Do NY police officers get enough training to curb vehicle crashes?
Do NY police officers get enough training to curb vehicle crashes?
Emergency driving training makes up just 3% of an officer’s training time in NY, raising questions about whether that’s enough to curb crashes.
Keeping calm at emergency speeds
The concern for Hughson and other instructors, however, is that calmness and confidence typically come from getting plenty of training and experience.
The proficiency advantage was clear with Agnes Olson, a 23-year-old SUNY Cortland police officer who has a commercial driver’s license and took prior emergency driver training as a volunteer firefighter.
Just moments before her turn to drive, Olson told a reporter: “I think it’s going to be challenging.”
Then, she walked onto the course and expertly weaved her cruiser between the cones on a few runs — the first one a bit jerky with near misses of cones before she smoothed out later attempts. Upon return to the sidelines, she delivered the top time: 1 minute, 44 seconds.
Do simulators make a difference in police training?
The USA TODAY Network-New York surveyed driving training programs at dozens of police academies across New York, and found some programs ranged from 28 hours to 42 hours.
Of the 12 responses to the Network’s inquiry, just one academy in Orange County had a driving simulator. The academy recently bought the roughly $100,000 device with a grant and is using it mostly to offer post-academy driver training for local officers.
But authorities in other counties, including Westchester, Monroe, Broome, and Erie, offered various reasons for lacking a simulator.
Some academies stopped offering the training when aging simulators broke. Others never had the device. Several officials described challenges securing funds for simulators.
Academies in the Capital Region and Central New York did not respond to emails and calls about the matter.
At the same time, insurance companies found driving simulators are well worth the investment. Training programs in Georgia that coupled simulators with on-course driving reduced officer crashes by 10%, insurers reported in that state.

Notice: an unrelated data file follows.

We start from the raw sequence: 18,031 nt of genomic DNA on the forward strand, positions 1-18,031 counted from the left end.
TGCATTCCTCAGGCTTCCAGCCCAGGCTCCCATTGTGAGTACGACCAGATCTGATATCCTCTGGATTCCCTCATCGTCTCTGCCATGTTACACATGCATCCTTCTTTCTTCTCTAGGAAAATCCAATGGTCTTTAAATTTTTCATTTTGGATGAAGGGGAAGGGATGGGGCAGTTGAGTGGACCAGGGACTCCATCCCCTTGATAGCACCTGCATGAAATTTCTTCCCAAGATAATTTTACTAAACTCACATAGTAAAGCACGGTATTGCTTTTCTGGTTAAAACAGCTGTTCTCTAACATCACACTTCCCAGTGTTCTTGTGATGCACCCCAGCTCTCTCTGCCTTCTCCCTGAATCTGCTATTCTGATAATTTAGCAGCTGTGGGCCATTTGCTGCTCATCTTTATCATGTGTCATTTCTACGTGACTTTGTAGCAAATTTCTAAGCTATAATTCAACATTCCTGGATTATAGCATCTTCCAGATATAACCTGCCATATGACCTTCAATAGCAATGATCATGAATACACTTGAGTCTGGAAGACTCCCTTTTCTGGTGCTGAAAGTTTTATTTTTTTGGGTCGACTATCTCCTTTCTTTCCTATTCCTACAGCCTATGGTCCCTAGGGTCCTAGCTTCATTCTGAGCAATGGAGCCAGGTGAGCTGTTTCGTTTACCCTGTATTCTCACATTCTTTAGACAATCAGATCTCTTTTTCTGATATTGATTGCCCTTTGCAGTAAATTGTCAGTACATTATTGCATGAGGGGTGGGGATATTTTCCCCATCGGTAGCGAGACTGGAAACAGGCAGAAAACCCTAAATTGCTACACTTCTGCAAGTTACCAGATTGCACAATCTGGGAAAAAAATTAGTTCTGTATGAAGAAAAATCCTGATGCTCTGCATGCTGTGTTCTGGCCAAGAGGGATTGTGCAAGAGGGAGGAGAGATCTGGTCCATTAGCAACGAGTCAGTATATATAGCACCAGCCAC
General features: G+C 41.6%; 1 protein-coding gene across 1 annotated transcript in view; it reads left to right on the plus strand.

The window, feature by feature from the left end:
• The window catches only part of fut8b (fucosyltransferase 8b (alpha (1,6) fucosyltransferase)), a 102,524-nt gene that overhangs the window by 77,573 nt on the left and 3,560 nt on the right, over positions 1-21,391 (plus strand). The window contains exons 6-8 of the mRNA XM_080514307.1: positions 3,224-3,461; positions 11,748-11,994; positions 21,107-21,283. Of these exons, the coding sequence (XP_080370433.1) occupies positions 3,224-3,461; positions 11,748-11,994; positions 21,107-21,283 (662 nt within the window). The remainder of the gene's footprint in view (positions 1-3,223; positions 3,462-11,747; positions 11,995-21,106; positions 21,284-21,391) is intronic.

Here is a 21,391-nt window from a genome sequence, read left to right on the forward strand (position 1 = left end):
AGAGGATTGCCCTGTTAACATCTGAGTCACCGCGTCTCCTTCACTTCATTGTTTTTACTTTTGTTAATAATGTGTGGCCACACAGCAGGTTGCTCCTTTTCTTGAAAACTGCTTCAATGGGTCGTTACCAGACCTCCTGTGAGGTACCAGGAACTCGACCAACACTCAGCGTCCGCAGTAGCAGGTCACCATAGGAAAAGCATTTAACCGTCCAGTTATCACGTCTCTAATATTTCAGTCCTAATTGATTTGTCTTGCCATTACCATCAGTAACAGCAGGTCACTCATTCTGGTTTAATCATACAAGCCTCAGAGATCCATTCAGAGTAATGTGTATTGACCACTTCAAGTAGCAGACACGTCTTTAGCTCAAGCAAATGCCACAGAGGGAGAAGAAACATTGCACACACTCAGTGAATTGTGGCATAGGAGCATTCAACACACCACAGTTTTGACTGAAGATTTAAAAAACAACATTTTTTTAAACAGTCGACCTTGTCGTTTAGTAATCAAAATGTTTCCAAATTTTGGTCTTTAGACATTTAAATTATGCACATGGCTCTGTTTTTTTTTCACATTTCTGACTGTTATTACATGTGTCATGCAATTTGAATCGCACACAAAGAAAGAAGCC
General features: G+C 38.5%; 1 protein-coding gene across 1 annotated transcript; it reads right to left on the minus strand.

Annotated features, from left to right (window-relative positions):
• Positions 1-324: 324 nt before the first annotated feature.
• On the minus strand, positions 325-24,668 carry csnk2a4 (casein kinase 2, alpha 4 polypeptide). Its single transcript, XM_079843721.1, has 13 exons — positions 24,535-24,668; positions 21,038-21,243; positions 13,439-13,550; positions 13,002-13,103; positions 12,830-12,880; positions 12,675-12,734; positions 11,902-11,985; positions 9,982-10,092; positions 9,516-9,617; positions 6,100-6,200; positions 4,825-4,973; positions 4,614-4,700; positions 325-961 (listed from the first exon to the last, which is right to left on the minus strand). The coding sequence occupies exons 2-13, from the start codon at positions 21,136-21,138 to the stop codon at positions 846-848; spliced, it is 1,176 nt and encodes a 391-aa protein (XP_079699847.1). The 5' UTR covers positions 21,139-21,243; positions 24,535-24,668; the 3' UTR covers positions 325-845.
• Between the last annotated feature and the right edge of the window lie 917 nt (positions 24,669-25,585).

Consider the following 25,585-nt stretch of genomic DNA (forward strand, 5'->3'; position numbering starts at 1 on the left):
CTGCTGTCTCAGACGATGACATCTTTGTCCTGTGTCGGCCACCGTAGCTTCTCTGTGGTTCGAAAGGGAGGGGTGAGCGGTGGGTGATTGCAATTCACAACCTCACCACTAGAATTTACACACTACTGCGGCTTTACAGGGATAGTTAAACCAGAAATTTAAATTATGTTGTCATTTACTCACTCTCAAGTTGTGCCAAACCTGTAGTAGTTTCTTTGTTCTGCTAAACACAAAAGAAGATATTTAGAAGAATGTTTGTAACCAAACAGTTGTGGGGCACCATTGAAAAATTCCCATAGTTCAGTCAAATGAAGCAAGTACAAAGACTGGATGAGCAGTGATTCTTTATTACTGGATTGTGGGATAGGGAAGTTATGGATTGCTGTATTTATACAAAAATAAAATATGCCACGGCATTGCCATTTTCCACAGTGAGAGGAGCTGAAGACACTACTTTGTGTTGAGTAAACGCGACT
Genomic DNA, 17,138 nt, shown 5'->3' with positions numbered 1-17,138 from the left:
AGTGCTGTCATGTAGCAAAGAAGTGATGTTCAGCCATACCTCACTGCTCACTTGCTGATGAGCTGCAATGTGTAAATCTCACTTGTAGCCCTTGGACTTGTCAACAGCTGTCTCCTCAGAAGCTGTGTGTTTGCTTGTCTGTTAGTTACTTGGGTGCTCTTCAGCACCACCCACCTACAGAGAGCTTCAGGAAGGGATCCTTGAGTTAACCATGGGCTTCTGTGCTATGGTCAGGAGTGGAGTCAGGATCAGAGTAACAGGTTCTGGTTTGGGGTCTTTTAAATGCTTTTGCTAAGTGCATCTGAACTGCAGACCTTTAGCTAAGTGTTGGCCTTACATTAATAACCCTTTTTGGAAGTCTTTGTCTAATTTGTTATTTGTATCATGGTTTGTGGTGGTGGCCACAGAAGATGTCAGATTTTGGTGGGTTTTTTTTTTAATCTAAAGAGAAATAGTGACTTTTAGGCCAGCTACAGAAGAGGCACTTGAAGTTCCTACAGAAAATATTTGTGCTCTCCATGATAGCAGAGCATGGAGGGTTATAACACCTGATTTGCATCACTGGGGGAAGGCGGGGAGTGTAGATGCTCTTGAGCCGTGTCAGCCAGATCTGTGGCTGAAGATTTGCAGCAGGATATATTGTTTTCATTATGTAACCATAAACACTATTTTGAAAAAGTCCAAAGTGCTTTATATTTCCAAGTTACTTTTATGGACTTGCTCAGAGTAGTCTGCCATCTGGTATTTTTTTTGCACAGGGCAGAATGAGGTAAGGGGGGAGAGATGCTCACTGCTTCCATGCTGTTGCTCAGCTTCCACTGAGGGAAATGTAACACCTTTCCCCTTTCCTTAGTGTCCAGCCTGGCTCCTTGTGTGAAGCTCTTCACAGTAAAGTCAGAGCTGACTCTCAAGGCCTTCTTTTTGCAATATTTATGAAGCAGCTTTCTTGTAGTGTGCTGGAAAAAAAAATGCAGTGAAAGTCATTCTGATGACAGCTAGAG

Put differently, the technology provided at least a 12-to-1 return on investment by curbing vehicle repairs and insurance liability costs linked to crashes, according to the insurance study headed by Robert Hoyt, a risk management professor at the University of Georgia.
“Officers are being asked to operate vehicles at accelerated speeds and high-stress situations,” Hoyt said. But on-course and classroom training alone, he added, cannot prepare them for all the driving hazards.
“Much like they learned in the airline industry years ago; for the stuff that really can be devastating, you can’t really simulate for it without the digital training,” Hoyt said.
Guns versus cars
The gold safety standard in law enforcement are the departments that require annual or biennial on-course driver training for all officers. Some agencies also require supervisors ride along with rookies for months, or following all crashes, before letting them on the road alone.
But many departments, Hughson, said, fall short of these best practices.
“I would like to do more in-service driver training,” he added, “but there’s a training budget that is tough to change.”
Syracuse police, for example, had a training budget that covered some remedial driver safety course work from 2013 to 2020. The overall training budget, including many non-driving skills, accounted for 1% of the department’s roughly $45 million budget.
Then in 2021, the department boosted driver training to include annual emergency vehicle operator course training, following years of officer crashes that led to costly legal settlements, vehicle repairs and myriad injuries.
The stark contrast in training mandates for firearms and driving, in general, further underscored the priorities for local and state standards.
“We don’t shoot our guns all the time, but we have to get recertified,” Hughson said. “It should be the same for driving because it is serious, too.”
That seriousness also recently struck home for Hughson, who tried to relay the many driving risks to his newly licensed teenager.
Recalling the talk with his daughter, he said: “The car you’re driving is a missile going down the street, and you hope the person in the missile heading in the other direction is driving as safe as you.”
How did Las Vegas PD fix deadly driving problem?
It took three officers dying in crashes within a year for the Las Vegas city police department to rethink its driving policies in 2010.